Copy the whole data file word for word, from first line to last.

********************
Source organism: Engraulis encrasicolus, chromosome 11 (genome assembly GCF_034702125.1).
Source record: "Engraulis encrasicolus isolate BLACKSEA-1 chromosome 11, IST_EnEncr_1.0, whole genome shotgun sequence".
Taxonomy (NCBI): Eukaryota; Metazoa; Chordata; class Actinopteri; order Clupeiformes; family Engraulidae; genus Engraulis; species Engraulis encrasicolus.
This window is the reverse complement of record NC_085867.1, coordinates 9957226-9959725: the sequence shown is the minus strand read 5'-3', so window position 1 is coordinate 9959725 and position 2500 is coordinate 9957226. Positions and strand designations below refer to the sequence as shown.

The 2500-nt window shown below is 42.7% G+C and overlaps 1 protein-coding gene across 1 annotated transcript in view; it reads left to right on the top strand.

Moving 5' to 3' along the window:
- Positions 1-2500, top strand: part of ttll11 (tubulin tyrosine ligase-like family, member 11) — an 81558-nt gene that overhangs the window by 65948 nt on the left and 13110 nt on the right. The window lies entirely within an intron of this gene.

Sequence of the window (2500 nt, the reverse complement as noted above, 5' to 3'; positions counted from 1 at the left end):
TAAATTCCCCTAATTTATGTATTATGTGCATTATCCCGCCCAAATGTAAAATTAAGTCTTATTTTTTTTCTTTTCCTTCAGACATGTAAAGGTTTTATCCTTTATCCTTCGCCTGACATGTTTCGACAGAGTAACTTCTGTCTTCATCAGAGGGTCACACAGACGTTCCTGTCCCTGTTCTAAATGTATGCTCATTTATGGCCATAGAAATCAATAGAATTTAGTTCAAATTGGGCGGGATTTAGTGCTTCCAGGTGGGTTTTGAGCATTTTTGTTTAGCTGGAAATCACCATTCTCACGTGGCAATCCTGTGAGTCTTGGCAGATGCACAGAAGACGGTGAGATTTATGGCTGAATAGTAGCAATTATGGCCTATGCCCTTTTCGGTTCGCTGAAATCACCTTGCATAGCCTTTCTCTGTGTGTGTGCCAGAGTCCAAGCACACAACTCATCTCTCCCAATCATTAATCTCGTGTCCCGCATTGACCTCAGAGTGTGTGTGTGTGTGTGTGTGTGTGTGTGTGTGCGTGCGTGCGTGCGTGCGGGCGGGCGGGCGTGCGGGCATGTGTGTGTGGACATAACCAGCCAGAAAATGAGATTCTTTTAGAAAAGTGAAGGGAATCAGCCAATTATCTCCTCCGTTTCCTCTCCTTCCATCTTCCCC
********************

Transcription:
Source organism: Engraulis encrasicolus, chromosome 11 (genome assembly GCF_034702125.1).
Source record: "Engraulis encrasicolus isolate BLACKSEA-1 chromosome 11, IST_EnEncr_1.0, whole genome shotgun sequence".
Taxonomy (NCBI): Eukaryota; Metazoa; Chordata; class Actinopteri; order Clupeiformes; family Engraulidae; genus Engraulis; species Engraulis encrasicolus.
This window is the reverse complement of record NC_085867.1, coordinates 9957226-9959725: the sequence shown is the minus strand read 5'-3', so window position 1 is coordinate 9959725 and position 2500 is coordinate 9957226. Positions and strand designations below refer to the sequence as shown.

The 2500-nt window shown below is 42.7% G+C and overlaps 1 protein-coding gene across 1 annotated transcript in view; it reads left to right on the top strand.

Moving 5' to 3' along the window:
- Positions 1-2500, top strand: part of ttll11 (tubulin tyrosine ligase-like family, member 11) — an 81558-nt gene that overhangs the window by 65948 nt on the left and 13110 nt on the right. The window lies entirely within an intron of this gene.

Sequence of the window (2500 nt, the reverse complement as noted above, 5' to 3'; positions counted from 1 at the left end):
TAAATTCCCCTAATTTATGTATTATGTGCATTATCCCGCCCAAATGTAAAATTAAGTCTTATTTTTTTTCTTTTCCTTCAGACATGTAAAGGTTTTATCCTTTATCCTTCGCCTGACATGTTTCGACAGAGTAACTTCTGTCTTCATCAGAGGGTCACACAGACGTTCCTGTCCCTGTTCTAAATGTATGCTCATTTATGGCCATAGAAATCAATAGAATTTAGTTCAAATTGGGCGGGATTTAGTGCTTCCAGGTGGGTTTTGAGCATTTTTGTTTAGCTGGAAATCACCATTCTCACGTGGCAATCCTGTGAGTCTTGGCAGATGCACAGAAGACGGTGAGATTTATGGCTGAATAGTAGCAATTATGGCCTATGCCCTTTTCGGTTCGCTGAAATCACCTTGCATAGCCTTTCTCTGTGTGTGTGCCAGAGTCCAAGCACACAACTCATCTCTCCCAATCATTAATCTCGTGTCCCGCATTGACCTCAGAGTGTGTGTGTGTGTGTGTGTGTGTGTGTGTGTGCGTGCGTGCGTGCGTGCGGGCGGGCGGGCGTGCGGGCATGTGTGTGTGGACATAACCAGCCAGAAAATGAGATTCTTTTAGAAAAGTGAAGGGAATCAGCCAATTATCTCCTCCGTTTCCTCTCCTTCCATCTTCCCC